Blueprint to Reduce Electricity Prices

The ACCC’s recommendations to significantly improve electricity affordability for consumers and businesses are out in the form of its final Retail Electricity Pricing Inquiry report.

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And it’s scathing of government and past government inactions and adds that policies associated with the objective of reducing carbon emissions have been problematic.

The report found that significant take up of rooftop solar PV has seen both benefits and costs for consumers as state governments implemented very generous solar feed-in tariff schemes that paid consumers many multiples of the value of energy produced by their systems.

“The substantial cost of the schemes continues to be spread across all electricity users.”

It says there has been a failure to facilitate an orderly transition from carbon-intensive generation technologies to cleaner ones.

The Report makes 56 recommendations as a result of investigations which have been underway for the past year and three months.

ACCC Chair Rod Sims says wholesale and retail markets are too concentrated; regulation and poorly designed policy have added significant costs to electricity bills; retailers’ marketing of discounts are inconsistent and confusing and most have left many consumers on excessively high ‘standing’ offers.’

“The National Electricity Market is largely broken and needs to be reset. Previous approaches to policy, regulatory design and competition in this sector over at least the past decade have resulted in a serious electricity affordability problem for consumers and businesses.”

Further, the report found that Australia’s 2.2 million small to medium businesses could save an average of 24 % on their electricity bill.

Key recommendations include:
• Premium solar feed-in-tariff schemes should be funded by state governments and the small scale renewable energy scheme should be phased out, saving non-solar consumers $20-$90 per year.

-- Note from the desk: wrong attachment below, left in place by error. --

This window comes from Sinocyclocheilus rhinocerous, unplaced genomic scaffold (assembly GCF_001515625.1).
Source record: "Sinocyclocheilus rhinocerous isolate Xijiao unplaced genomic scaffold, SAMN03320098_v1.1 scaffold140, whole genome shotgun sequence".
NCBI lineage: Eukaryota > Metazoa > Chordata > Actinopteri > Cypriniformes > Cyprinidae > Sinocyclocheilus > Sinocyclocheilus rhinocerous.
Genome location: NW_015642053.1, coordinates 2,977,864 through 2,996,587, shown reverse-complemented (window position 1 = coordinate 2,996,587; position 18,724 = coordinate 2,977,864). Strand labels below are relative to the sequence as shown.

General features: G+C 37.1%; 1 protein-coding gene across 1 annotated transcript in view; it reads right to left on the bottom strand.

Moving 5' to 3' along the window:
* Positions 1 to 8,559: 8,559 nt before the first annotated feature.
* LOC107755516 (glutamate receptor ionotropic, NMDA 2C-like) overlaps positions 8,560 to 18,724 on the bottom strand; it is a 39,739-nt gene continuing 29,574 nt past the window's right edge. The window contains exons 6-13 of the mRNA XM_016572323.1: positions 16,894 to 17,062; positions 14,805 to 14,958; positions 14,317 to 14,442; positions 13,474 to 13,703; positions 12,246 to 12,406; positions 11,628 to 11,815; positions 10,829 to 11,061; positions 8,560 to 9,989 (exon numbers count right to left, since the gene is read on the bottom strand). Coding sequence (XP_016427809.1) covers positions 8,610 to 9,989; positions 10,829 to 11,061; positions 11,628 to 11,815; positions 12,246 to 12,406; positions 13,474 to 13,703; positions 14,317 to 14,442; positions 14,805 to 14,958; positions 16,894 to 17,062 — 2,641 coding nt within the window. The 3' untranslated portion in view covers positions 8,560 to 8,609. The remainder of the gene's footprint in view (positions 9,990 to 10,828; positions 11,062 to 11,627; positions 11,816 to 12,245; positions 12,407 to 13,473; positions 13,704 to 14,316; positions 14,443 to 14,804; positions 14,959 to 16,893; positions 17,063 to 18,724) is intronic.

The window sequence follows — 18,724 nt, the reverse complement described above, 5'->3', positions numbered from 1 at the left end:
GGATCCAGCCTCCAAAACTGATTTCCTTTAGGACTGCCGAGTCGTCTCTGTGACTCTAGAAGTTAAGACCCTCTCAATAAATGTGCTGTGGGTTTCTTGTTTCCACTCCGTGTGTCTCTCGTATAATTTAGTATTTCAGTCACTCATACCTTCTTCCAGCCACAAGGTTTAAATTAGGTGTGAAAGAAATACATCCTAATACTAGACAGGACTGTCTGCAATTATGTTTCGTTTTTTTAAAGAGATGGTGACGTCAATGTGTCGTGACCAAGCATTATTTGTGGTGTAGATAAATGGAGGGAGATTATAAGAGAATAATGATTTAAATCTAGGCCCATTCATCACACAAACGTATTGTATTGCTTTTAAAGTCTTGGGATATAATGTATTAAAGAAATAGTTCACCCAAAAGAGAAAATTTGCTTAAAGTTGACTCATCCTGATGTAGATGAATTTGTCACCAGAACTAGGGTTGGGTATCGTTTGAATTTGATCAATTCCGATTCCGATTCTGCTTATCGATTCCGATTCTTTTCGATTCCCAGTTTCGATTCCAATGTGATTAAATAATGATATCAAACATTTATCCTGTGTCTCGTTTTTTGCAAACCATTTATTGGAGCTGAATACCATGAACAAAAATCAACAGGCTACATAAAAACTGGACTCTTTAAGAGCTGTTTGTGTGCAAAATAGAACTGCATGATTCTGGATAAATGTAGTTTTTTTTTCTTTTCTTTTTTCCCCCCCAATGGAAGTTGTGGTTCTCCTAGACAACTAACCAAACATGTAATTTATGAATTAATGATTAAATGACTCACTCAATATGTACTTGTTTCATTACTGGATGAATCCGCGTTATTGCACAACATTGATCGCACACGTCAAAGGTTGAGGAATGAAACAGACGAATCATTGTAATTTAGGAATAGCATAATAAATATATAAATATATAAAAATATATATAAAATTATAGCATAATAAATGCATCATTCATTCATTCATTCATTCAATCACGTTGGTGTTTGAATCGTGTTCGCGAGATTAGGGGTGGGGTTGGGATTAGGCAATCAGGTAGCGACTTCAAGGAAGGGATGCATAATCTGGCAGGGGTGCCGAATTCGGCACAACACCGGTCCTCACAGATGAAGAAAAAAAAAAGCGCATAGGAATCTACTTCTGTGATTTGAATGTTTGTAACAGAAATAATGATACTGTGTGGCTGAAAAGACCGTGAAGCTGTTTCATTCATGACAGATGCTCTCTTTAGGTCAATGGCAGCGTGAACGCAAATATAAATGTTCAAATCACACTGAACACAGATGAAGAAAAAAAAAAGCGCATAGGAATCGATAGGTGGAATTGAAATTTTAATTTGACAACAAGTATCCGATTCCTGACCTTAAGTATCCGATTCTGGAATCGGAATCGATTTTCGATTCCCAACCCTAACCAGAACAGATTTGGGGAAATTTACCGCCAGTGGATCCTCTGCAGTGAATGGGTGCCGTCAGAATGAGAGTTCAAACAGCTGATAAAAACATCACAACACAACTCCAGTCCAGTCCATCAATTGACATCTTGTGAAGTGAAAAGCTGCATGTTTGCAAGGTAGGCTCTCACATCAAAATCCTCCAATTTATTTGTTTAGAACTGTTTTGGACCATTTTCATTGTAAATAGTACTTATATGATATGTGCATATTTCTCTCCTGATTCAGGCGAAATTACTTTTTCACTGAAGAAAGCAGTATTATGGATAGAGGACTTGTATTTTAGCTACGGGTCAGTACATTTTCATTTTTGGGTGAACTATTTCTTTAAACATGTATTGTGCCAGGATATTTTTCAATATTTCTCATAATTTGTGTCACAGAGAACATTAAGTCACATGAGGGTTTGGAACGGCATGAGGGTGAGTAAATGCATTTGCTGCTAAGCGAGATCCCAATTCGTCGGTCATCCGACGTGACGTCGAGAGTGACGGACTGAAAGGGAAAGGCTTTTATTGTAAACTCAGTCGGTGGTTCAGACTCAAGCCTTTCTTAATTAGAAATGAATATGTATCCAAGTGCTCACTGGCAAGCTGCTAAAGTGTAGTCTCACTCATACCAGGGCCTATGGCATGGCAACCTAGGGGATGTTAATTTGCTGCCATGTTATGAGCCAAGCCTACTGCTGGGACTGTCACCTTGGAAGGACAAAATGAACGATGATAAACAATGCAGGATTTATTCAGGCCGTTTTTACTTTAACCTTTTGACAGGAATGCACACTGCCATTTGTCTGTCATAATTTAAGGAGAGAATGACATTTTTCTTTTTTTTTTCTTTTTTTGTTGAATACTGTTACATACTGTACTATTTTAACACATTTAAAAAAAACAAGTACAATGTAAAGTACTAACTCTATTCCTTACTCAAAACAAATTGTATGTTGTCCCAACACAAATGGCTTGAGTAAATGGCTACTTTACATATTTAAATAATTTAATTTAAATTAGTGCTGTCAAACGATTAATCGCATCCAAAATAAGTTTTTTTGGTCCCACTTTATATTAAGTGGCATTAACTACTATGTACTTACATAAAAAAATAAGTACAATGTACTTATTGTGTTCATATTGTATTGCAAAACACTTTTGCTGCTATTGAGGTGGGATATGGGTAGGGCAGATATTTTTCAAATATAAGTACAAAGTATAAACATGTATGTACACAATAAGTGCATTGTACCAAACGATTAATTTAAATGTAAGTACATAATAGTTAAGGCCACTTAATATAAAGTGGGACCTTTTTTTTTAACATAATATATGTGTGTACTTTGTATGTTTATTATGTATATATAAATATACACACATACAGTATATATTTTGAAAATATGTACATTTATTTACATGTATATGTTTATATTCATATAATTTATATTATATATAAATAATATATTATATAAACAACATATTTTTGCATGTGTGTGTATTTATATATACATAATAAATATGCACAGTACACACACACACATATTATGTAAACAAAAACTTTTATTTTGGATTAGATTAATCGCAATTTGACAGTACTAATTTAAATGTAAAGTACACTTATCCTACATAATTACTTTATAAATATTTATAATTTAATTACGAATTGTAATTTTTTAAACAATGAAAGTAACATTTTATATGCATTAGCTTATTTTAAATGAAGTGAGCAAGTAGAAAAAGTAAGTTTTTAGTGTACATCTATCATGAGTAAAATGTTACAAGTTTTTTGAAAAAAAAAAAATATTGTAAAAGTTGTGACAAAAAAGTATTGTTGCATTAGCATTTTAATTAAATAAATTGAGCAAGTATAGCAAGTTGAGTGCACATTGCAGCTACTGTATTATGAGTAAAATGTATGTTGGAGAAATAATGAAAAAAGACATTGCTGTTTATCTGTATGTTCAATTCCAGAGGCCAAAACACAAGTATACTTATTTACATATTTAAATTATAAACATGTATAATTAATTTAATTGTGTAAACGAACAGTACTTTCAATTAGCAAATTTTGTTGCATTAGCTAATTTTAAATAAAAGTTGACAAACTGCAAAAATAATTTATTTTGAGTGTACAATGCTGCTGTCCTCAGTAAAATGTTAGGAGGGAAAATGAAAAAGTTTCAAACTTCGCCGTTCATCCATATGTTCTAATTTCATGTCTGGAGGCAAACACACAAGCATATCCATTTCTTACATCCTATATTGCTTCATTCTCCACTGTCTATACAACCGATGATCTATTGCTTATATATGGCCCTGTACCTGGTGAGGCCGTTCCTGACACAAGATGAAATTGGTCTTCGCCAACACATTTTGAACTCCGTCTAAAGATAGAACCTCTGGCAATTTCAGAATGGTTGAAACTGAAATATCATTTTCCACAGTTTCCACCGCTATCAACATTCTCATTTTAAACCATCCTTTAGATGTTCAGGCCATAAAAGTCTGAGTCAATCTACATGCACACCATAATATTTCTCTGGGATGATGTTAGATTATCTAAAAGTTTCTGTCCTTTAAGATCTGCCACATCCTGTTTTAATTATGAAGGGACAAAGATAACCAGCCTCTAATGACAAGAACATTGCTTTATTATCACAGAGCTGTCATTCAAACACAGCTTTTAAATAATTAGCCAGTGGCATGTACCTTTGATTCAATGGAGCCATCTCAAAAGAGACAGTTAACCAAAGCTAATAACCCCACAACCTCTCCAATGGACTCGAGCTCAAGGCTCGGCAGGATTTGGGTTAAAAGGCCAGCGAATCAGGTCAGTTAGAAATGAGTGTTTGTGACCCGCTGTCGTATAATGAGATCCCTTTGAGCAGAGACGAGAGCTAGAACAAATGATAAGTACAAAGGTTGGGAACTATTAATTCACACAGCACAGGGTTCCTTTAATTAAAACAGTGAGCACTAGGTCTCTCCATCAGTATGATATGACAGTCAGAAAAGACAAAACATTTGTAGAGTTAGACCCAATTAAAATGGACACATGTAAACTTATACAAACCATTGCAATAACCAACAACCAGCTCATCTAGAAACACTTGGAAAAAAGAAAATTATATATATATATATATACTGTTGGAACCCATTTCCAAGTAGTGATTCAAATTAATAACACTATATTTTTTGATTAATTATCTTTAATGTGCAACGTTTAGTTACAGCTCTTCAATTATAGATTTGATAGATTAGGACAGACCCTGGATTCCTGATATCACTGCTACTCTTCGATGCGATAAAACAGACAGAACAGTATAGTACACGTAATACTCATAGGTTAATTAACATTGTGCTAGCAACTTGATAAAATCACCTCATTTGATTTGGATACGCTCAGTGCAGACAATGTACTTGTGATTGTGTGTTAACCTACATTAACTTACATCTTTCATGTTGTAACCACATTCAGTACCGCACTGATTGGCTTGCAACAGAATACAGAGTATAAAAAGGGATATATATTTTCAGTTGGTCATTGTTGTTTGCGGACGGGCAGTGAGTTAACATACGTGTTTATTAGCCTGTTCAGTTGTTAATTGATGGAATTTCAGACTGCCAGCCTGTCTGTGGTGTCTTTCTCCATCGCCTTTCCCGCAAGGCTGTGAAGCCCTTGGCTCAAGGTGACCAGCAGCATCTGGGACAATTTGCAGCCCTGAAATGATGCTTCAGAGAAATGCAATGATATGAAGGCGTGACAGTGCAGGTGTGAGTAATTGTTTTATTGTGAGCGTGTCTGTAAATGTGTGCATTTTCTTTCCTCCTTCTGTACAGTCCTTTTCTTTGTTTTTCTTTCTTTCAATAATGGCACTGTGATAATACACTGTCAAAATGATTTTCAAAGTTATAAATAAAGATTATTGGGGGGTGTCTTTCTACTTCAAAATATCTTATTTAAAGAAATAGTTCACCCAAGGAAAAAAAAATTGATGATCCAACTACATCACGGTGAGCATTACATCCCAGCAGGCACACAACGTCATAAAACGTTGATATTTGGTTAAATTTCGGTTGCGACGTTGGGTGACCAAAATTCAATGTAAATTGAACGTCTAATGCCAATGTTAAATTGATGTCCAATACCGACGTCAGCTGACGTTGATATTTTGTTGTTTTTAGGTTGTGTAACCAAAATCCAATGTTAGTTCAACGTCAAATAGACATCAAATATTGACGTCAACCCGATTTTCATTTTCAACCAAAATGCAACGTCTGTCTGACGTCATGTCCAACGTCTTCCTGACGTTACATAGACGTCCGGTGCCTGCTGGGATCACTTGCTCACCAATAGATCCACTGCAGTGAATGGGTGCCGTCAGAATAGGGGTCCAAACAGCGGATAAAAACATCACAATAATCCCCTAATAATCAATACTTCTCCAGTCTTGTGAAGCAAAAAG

• Voluntary write downs of network overinvestment, including by the Queensland, NSW, and Tasmanian governments (or equivalent rebates). This could save consumers at least $100 per year.
• Restructuring of Queensland generators into three separately owned portfolios to improve competition.
• Once created, the Queensland Government should ensure that the three portfolios are separately owned and operated to maximise competition in the wholesale electricity market. The sale of any portfolios should be in line with recommendation
• Government support to make bankable new investment by new players in generation capacity to help commercial and industrial customers and drive competition.
• Abolishing the current retail ‘standing’ offers (which are not the same between retailers) and replacing them with a new ‘default’ offer consistent across all retailers, set at a price determined by the Australian Energy Regulator (AER).
• Improving the AER’s powers to investigate and address problems in the market and increasing penalties for serious wrongdoing.

Mr Sims says the recommendations require some difficult decisions.

‘As sound economic reform usually does. Despite poor decisions over at least the past decade creating the current electricity affordability problem, it now falls to current Commonwealth and state governments to make the difficult decisions to fix it.”

“We must move away from narrowly focussed debates; addressing affordability requires change across a broad front.”

The ACCC estimates its recommendations, if adopted, will save the average household between 20 and 25 % on their electricity bill, or around $290-$415 per annum.